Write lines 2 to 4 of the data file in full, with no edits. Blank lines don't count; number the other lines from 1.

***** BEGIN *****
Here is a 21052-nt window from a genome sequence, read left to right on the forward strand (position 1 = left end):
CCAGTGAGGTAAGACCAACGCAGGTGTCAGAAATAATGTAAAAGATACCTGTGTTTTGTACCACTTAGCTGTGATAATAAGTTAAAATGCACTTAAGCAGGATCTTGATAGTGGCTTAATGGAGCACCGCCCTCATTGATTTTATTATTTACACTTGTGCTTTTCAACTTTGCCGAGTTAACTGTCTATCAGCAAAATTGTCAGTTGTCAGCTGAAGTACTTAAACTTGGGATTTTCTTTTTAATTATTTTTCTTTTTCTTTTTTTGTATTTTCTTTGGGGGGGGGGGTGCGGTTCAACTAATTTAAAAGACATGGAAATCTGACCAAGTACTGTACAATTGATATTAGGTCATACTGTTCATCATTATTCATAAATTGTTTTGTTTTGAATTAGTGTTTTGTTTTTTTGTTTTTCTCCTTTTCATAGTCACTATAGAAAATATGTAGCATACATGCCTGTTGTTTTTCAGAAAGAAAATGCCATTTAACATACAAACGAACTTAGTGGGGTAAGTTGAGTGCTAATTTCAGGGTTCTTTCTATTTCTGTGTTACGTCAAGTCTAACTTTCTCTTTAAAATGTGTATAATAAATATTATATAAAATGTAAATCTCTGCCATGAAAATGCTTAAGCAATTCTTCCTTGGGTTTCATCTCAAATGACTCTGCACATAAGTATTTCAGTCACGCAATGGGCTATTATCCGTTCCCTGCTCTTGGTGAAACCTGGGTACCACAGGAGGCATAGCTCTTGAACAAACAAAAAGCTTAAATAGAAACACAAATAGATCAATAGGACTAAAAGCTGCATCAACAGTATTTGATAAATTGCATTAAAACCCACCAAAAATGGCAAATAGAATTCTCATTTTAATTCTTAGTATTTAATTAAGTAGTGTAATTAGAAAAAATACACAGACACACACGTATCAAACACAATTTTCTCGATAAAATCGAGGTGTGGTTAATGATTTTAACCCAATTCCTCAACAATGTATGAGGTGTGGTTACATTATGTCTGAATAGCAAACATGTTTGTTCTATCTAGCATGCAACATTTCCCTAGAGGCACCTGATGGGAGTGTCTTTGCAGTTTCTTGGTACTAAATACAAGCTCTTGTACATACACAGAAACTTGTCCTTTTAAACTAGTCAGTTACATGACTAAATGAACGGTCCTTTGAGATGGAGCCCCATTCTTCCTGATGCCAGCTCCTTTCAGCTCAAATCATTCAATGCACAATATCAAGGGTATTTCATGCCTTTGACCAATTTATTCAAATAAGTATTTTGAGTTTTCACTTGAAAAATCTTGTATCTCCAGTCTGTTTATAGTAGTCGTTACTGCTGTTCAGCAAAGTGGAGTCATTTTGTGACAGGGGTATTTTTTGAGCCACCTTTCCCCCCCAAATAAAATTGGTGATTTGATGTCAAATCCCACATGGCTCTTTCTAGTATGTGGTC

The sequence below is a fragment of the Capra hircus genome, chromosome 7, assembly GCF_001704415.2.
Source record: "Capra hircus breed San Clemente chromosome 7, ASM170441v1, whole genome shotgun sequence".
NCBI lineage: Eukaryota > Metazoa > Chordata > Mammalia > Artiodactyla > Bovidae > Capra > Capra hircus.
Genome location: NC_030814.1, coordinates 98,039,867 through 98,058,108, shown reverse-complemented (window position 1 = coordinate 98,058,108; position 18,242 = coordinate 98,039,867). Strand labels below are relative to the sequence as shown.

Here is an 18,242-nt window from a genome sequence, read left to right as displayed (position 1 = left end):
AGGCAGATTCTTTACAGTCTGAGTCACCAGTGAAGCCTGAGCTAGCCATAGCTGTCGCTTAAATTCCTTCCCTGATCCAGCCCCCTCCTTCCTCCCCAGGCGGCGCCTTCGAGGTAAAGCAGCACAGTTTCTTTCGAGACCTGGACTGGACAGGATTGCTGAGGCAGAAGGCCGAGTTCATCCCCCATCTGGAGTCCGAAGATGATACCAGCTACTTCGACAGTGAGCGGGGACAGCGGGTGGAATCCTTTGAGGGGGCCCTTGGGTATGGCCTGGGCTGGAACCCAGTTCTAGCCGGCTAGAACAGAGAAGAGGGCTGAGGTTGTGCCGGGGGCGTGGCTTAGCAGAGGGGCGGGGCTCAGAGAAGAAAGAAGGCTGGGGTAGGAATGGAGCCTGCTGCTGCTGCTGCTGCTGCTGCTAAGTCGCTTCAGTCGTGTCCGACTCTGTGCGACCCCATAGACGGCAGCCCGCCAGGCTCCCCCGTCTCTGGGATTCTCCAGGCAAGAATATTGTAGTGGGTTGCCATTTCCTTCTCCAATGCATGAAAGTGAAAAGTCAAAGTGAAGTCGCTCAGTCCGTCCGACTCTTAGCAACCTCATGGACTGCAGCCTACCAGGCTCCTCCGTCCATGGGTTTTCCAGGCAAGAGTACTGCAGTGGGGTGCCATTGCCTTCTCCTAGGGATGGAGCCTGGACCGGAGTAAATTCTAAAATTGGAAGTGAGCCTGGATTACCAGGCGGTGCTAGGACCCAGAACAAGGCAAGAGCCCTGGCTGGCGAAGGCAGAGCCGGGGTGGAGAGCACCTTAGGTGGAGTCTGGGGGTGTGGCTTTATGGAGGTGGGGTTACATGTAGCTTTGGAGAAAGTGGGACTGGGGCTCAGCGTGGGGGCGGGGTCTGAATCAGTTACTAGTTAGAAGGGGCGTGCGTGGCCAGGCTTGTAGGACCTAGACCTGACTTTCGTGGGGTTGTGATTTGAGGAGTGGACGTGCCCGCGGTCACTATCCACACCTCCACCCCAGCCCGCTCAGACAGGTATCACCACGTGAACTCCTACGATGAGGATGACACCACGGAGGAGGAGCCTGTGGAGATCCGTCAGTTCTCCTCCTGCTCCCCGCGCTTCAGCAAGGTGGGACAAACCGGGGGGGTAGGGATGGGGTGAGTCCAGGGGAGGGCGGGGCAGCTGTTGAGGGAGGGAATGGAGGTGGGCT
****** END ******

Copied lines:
CCAGTGAGGTAAGACCAACGCAGGTGTCAGAAATAATGTAAAAGATACCTGTGTTTTGTACCACTTAGCTGTGATAATAAGTTAAAATGCACTTAAGCAGGATCTTGATAGTGGCTTAATGGAGCACCGCCCTCATTGATTTTATTATTTACACTTGTGCTTTTCAACTTTGCCGAGTTAACTGTCTATCAGCAAAATTGTCAGTTGTCAGCTGAAGTACTTAAACTTGGGATTTTCTTTTTAATTATTTTTCTTTTTCTTTTTTTGTATTTTCTTTGGGGGGGGGGGTGCGGTTCAACTAATTTAAAAGACATGGAAATCTGACCAAGTACTGTACAATTGATATTAGGTCATACTGTTCATCATTATTCATAAATTGTTTTGTTTTGAATTAGTGTTTTGTTTTTTTGTTTTTCTCCTTTTCATAGTCACTATAGAAAATATGTAGCATACATGCCTGTTGTTTTTCAGAAAGAAAATGCCATTTAACATACAAACGAACTTAGTGGGGTAAGTTGAGTGCTAATTTCAGGGTTCTTTCTATTTCTGTGTTACGTCAAGTCTAACTTTCTCTTTAAAATGTGTATAATAAATATTATATAAAATGTAAATCTCTGCCATGAAAATGCTTAAGCAATTCTTCCTTGGGTTTCATCTCAAATGACTCTGCACATAAGTATTTCAGTCACGCAATGGGCTATTATCCGTTCCCTGCTCTTGGTGAAACCTGGGTACCACAGGAGGCATAGCTCTTGAACAAACAAAAAGCTTAAATAGAAACACAAATAGATCAATAGGACTAAAAGCTGCATCAACAGTATTTGATAAATTGCATTAAAACCCACCAAAAATGGCAAATAGAATTCTCATTTTAATTCTTAGTATTTAATTAAGTAGTGTAATTAGAAAAAATACACAGACACACACGTATCAAACACAATTTTCTCGATAAAATCGAGGTGTGGTTAATGATTTTAACCCAATTCCTCAACAATGTATGAGGTGTGGTTACATTATGTCTGAATAGCAAACATGTTTGTTCTATCTAGCATGCAACATTTCCCTAGAGGCACCTGATGGGAGTGTCTTTGCAGTTTCTTGGTACTAAATACAAGCTCTTGTACATACACAGAAACTTGTCCTTTTAAACTAGTCAGTTACATGACTAAATGAACGGTCCTTTGAGATGGAGCCCCATTCTTCCTGATGCCAGCTCCTTTCAGCTCAAATCATTCAATGCACAATATCAAGGGTATTTCATGCCTTTGACCAATTTATTCAAATAAGTATTTTGAGTTTTCACTTGAAAAATCTTGTATCTCCAGTCTGTTTATAGTAGTCGTTACTGCTGTTCAGCAAAGTGGAGTCATTTTGTGACAGGGGTATTTTTTGAGCCACCTTTCCCCCCCAAATAAAATTGGTGATTTGATGTCAAATCCCACATGGCTCTTTCTAGTATGTGGTC

The sequence below is a fragment of the Capra hircus genome, chromosome 7, assembly GCF_001704415.2.
Source record: "Capra hircus breed San Clemente chromosome 7, ASM170441v1, whole genome shotgun sequence".